Three weeks before Election Day, first lady Michelle Obama sought to inject a sense of urgency into a crowd of college students Tuesday, telling them the presidential race “could all come down to what happens in a few key states like right here in North Carolina.”
She called the election a stark “choice about our values and our hopes and our aspirations,” and leveled criticism at Republican priorities.
“So for the next 21 days, we’re going to need you all to work like you’ve never worked before,” Obama said to loud applause from the 5,700 gathered in Carmichael Arena on the UNC-Chapel Hill campus. “We have come so far. But we have so much more work to do. ... So get to work.”
The first lady’s message was particularly aimed at students whose energy and votes lifted President Barack Obama to a razor-thin victory in North Carolina in 2008.
But with young voters less enthusiastic this year, the first lady implored the crowd to take to the polls those friends who feel like their votes don’t matter. The 14,177-vote win in North Carolina four years ago, she said, means the president won each precinct by an average of five votes.
“That’s pretty amazing,” Obama said. “Just one person here today could swing an entire precinct for Barack Obama. And if we win enough precincts we will win this state.”
This is the first lady’s second trip in a month to North Carolina. She echoed a similar message to students in September at N.C. Central University, a historically black university in Durham.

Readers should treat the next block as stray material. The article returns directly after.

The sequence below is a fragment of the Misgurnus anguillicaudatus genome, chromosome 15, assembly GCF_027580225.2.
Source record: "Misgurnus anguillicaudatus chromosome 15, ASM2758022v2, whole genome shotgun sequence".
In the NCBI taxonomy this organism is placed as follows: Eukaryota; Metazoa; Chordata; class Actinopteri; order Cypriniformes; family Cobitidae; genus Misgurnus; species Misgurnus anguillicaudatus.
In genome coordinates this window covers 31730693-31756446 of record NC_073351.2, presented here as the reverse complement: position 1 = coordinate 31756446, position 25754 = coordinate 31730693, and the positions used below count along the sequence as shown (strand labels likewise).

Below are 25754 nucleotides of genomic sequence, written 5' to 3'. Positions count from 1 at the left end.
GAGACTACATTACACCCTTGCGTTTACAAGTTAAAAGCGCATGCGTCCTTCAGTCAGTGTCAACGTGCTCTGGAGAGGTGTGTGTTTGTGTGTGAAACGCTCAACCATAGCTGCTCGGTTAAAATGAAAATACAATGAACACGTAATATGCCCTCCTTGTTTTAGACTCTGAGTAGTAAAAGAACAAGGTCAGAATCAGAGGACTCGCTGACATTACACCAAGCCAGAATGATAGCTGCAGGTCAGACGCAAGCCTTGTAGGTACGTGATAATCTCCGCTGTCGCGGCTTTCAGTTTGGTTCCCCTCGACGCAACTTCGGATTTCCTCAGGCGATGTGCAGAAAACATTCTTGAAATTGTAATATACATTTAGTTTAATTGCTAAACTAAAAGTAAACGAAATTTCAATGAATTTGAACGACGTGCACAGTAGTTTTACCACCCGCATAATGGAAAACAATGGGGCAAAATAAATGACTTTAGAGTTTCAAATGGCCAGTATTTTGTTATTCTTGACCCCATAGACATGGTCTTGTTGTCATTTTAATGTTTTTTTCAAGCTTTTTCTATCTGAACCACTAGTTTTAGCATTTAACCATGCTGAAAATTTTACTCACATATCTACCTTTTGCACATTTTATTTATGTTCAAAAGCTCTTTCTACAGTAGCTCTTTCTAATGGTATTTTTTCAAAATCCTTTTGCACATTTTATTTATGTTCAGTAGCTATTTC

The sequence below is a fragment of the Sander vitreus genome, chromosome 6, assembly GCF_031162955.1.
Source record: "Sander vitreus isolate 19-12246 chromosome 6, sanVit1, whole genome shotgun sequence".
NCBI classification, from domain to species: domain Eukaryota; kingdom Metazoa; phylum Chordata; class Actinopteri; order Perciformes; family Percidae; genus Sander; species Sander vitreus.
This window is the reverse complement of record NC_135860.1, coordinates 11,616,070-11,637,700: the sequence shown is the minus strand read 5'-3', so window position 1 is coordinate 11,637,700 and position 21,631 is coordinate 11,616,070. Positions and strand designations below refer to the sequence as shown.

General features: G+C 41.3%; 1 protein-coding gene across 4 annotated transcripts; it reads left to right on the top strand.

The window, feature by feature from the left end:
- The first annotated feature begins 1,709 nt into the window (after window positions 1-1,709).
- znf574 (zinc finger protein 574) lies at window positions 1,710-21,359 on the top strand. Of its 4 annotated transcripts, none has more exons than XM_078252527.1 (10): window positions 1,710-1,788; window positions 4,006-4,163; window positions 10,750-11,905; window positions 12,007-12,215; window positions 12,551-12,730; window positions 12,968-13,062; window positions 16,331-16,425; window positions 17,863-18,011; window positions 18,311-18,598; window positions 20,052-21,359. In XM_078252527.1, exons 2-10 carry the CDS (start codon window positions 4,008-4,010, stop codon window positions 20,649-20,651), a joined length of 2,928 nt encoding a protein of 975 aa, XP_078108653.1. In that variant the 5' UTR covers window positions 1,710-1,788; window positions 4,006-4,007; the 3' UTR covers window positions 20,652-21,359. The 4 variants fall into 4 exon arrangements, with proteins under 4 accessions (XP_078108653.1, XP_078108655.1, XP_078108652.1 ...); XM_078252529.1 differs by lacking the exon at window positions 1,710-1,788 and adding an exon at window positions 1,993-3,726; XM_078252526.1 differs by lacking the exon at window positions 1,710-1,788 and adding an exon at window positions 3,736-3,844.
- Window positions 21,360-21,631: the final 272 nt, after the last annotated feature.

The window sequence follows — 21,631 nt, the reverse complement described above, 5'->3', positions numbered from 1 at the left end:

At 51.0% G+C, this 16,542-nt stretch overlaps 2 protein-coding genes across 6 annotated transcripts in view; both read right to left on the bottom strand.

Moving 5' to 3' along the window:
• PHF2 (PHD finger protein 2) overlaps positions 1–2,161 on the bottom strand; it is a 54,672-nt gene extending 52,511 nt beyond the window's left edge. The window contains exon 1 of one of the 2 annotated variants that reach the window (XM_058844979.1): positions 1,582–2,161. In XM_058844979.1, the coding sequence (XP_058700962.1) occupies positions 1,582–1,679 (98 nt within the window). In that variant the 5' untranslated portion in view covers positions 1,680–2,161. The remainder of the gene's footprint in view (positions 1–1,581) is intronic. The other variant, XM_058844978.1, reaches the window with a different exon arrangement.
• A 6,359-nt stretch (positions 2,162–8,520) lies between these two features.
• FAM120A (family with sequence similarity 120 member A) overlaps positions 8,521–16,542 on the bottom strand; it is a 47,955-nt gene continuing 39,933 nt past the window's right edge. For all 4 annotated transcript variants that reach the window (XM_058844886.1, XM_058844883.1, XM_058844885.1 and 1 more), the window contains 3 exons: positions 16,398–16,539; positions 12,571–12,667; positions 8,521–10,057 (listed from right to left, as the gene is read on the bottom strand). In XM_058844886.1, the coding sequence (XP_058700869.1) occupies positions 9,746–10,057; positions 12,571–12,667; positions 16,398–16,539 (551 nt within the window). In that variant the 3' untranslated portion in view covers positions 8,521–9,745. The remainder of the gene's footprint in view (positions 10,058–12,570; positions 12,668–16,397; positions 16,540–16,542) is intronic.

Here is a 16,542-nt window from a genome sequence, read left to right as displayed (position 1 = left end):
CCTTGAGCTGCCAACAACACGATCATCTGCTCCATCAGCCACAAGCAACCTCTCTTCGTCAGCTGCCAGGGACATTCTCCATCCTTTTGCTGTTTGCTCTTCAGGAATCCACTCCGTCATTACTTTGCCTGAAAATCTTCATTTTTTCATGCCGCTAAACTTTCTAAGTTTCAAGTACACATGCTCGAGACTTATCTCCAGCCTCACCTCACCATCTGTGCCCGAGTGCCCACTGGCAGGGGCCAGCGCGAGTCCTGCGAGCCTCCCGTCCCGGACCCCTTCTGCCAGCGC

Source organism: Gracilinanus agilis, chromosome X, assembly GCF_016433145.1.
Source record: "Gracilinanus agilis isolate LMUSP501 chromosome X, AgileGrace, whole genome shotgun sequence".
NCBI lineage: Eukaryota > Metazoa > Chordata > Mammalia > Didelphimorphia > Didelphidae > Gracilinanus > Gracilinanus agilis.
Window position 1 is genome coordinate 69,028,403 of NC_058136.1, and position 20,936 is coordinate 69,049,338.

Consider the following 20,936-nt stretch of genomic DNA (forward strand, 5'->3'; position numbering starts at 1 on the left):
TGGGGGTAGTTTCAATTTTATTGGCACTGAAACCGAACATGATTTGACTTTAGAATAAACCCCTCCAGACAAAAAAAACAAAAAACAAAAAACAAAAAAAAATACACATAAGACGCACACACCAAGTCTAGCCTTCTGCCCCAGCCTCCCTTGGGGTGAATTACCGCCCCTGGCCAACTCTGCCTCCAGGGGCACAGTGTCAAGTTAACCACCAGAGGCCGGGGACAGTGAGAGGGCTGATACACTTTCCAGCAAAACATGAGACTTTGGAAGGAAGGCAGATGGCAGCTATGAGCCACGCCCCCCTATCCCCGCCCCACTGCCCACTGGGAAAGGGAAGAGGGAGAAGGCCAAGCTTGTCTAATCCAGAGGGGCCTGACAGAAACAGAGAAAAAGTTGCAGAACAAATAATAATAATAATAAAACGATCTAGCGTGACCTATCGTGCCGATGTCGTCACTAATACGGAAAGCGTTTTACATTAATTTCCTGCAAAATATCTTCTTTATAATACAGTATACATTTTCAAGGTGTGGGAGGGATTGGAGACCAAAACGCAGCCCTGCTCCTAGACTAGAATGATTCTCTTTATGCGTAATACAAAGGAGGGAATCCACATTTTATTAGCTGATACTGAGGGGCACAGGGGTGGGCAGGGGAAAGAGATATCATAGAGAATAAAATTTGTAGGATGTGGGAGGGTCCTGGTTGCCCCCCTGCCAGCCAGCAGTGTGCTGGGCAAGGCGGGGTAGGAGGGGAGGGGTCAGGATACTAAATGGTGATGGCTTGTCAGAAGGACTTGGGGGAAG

Her appearance came hours before the second presidential debate and two days before in-person early voting in North Carolina begins Thursday. About 60,000 North Carolinians have returned absentee ballots, with registered Republicans boasting a two-to-one advantage.
Democrats expect to close the gap starting this week with a concerted effort on college campuses statewide to get young voters to the polls. Obama said she voted early Monday in Illinois bringing the campaign “one vote closer to winning.”
Marlena Moore, a senior from Morganton, said she is voting early. “It’s going to be close,” she said. “I think students are definitely going to be a force.”
Much of the first lady’s speech touted her husband’s record. She reminded the crowd that he “inherited an economy in rapid decline” but helped save the domestic auto industry and fought for universal health care, including the provision that allowed young people to stay on their parents’ insurance until age 26. She also touted his record creating jobs, ending the war in Iraq, repealing a ban on openly gay soldiers in the military and ordering the death of Osama bin Laden.
Republicans contend the president’s record is not as robust as she suggested. “President Obama doesn’t have a record to run on or a plan for the future so he has to resort to distracting voters from his abysmal failure to fix the economy,” said Robert Reid, a spokesman for the Romney campaign in North Carolina. “Mitt Romney has a pro-growth plan for our economy that will unleash the private sector, lift people out of poverty, and deliver a real recovery.”
In setting the stakes for the election, the first lady made a direct appeal to the women who dominated the crowd inside the arena, where her husband spoke in April.
Obama said the first bill her husband signed into law called for equal pay for women and he fought in the health care debate to make contraception more accessible.
“My husband will always have our backs, ladies, always,” she said, in one of her biggest applause lines of the 30-minute speech. “He will always, always fight to ensure that women can make our own decisions about our bodies and our health care.”
The first lady’s star power among women was evident from the moment she stepped off her plane. At the airport she met five campaign volunteers. She greeted Fran Lynch, a campaign volunteer from Durham, with a smile and hug. “You are an inspiration to all women,” Lynch said.